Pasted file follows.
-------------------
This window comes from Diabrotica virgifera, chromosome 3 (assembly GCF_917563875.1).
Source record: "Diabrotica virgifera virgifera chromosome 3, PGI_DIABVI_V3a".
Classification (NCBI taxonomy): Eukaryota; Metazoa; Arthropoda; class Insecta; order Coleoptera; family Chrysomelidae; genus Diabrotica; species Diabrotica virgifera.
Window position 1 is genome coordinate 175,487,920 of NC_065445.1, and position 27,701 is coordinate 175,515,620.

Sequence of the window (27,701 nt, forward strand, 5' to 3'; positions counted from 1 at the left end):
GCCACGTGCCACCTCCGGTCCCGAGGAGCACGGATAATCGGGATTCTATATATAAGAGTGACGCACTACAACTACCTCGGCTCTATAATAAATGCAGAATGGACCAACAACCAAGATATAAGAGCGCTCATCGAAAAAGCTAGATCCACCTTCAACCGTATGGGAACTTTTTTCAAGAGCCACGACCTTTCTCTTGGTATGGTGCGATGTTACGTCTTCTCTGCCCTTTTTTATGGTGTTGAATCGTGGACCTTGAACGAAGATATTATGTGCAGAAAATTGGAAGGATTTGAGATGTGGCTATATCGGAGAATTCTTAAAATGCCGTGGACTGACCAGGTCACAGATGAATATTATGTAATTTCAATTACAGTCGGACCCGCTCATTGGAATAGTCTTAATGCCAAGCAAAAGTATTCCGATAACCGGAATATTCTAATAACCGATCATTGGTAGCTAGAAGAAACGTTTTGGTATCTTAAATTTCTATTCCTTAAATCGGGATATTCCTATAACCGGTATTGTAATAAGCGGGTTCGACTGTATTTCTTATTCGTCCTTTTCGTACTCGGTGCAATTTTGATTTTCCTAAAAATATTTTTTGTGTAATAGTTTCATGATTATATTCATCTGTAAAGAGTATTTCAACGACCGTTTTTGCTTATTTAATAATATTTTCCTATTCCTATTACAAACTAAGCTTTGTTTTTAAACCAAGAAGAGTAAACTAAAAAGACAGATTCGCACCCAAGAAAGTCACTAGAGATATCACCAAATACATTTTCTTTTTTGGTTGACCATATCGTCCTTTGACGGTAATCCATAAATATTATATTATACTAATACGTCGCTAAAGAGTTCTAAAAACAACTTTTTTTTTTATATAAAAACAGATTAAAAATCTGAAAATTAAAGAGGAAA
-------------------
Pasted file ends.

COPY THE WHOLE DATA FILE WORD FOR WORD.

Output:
This window comes from Diabrotica virgifera, chromosome 3 (assembly GCF_917563875.1).
Source record: "Diabrotica virgifera virgifera chromosome 3, PGI_DIABVI_V3a".
Classification (NCBI taxonomy): Eukaryota; Metazoa; Arthropoda; class Insecta; order Coleoptera; family Chrysomelidae; genus Diabrotica; species Diabrotica virgifera.
Window position 1 is genome coordinate 175,487,920 of NC_065445.1, and position 27,701 is coordinate 175,515,620.

Sequence of the window (27,701 nt, forward strand, 5' to 3'; positions counted from 1 at the left end):
GCCACGTGCCACCTCCGGTCCCGAGGAGCACGGATAATCGGGATTCTATATATAAGAGTGACGCACTACAACTACCTCGGCTCTATAATAAATGCAGAATGGACCAACAACCAAGATATAAGAGCGCTCATCGAAAAAGCTAGATCCACCTTCAACCGTATGGGAACTTTTTTCAAGAGCCACGACCTTTCTCTTGGTATGGTGCGATGTTACGTCTTCTCTGCCCTTTTTTATGGTGTTGAATCGTGGACCTTGAACGAAGATATTATGTGCAGAAAATTGGAAGGATTTGAGATGTGGCTATATCGGAGAATTCTTAAAATGCCGTGGACTGACCAGGTCACAGATGAATATTATGTAATTTCAATTACAGTCGGACCCGCTCATTGGAATAGTCTTAATGCCAAGCAAAAGTATTCCGATAACCGGAATATTCTAATAACCGATCATTGGTAGCTAGAAGAAACGTTTTGGTATCTTAAATTTCTATTCCTTAAATCGGGATATTCCTATAACCGGTATTGTAATAAGCGGGTTCGACTGTATTTCTTATTCGTCCTTTTCGTACTCGGTGCAATTTTGATTTTCCTAAAAATATTTTTTGTGTAATAGTTTCATGATTATATTCATCTGTAAAGAGTATTTCAACGACCGTTTTTGCTTATTTAATAATATTTTCCTATTCCTATTACAAACTAAGCTTTGTTTTTAAACCAAGAAGAGTAAACTAAAAAGACAGATTCGCACCCAAGAAAGTCACTAGAGATATCACCAAATACATTTTCTTTTTTGGTTGACCATATCGTCCTTTGACGGTAATCCATAAATATTATATTATACTAATACGTCGCTAAAGAGTTCTAAAAACAACTTTTTTTTTTATATAAAAACAGATTAAAAATCTGAAAATTAAAGAGGAAA